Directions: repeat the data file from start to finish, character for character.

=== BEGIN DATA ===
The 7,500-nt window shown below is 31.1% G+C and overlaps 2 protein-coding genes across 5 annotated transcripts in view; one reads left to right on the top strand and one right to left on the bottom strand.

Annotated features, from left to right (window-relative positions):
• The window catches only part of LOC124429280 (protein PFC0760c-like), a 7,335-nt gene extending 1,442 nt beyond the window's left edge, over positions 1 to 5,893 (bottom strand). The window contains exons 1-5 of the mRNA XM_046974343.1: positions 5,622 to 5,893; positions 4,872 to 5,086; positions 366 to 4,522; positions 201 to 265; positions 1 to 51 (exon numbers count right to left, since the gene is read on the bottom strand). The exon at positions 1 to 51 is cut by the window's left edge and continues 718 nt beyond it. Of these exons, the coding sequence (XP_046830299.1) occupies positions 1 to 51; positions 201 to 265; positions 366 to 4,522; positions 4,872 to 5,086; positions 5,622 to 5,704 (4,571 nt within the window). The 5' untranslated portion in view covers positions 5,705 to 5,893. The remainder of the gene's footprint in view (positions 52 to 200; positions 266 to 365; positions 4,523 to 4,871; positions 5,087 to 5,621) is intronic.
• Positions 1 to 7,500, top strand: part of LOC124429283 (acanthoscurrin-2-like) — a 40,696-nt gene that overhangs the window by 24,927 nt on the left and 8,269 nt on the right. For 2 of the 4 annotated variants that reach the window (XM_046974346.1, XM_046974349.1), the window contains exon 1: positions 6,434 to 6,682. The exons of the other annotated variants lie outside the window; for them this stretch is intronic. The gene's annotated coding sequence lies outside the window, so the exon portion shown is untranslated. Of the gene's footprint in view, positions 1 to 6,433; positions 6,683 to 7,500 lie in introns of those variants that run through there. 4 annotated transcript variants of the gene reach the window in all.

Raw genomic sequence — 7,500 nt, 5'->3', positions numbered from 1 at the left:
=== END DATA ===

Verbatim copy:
The 7,500-nt window shown below is 31.1% G+C and overlaps 2 protein-coding genes across 5 annotated transcripts in view; one reads left to right on the top strand and one right to left on the bottom strand.

Annotated features, from left to right (window-relative positions):
• The window catches only part of LOC124429280 (protein PFC0760c-like), a 7,335-nt gene extending 1,442 nt beyond the window's left edge, over positions 1 to 5,893 (bottom strand). The window contains exons 1-5 of the mRNA XM_046974343.1: positions 5,622 to 5,893; positions 4,872 to 5,086; positions 366 to 4,522; positions 201 to 265; positions 1 to 51 (exon numbers count right to left, since the gene is read on the bottom strand). The exon at positions 1 to 51 is cut by the window's left edge and continues 718 nt beyond it. Of these exons, the coding sequence (XP_046830299.1) occupies positions 1 to 51; positions 201 to 265; positions 366 to 4,522; positions 4,872 to 5,086; positions 5,622 to 5,704 (4,571 nt within the window). The 5' untranslated portion in view covers positions 5,705 to 5,893. The remainder of the gene's footprint in view (positions 52 to 200; positions 266 to 365; positions 4,523 to 4,871; positions 5,087 to 5,621) is intronic.
• Positions 1 to 7,500, top strand: part of LOC124429283 (acanthoscurrin-2-like) — a 40,696-nt gene that overhangs the window by 24,927 nt on the left and 8,269 nt on the right. For 2 of the 4 annotated variants that reach the window (XM_046974346.1, XM_046974349.1), the window contains exon 1: positions 6,434 to 6,682. The exons of the other annotated variants lie outside the window; for them this stretch is intronic. The gene's annotated coding sequence lies outside the window, so the exon portion shown is untranslated. Of the gene's footprint in view, positions 1 to 6,433; positions 6,683 to 7,500 lie in introns of those variants that run through there. 4 annotated transcript variants of the gene reach the window in all.

Raw genomic sequence — 7,500 nt, 5'->3', positions numbered from 1 at the left: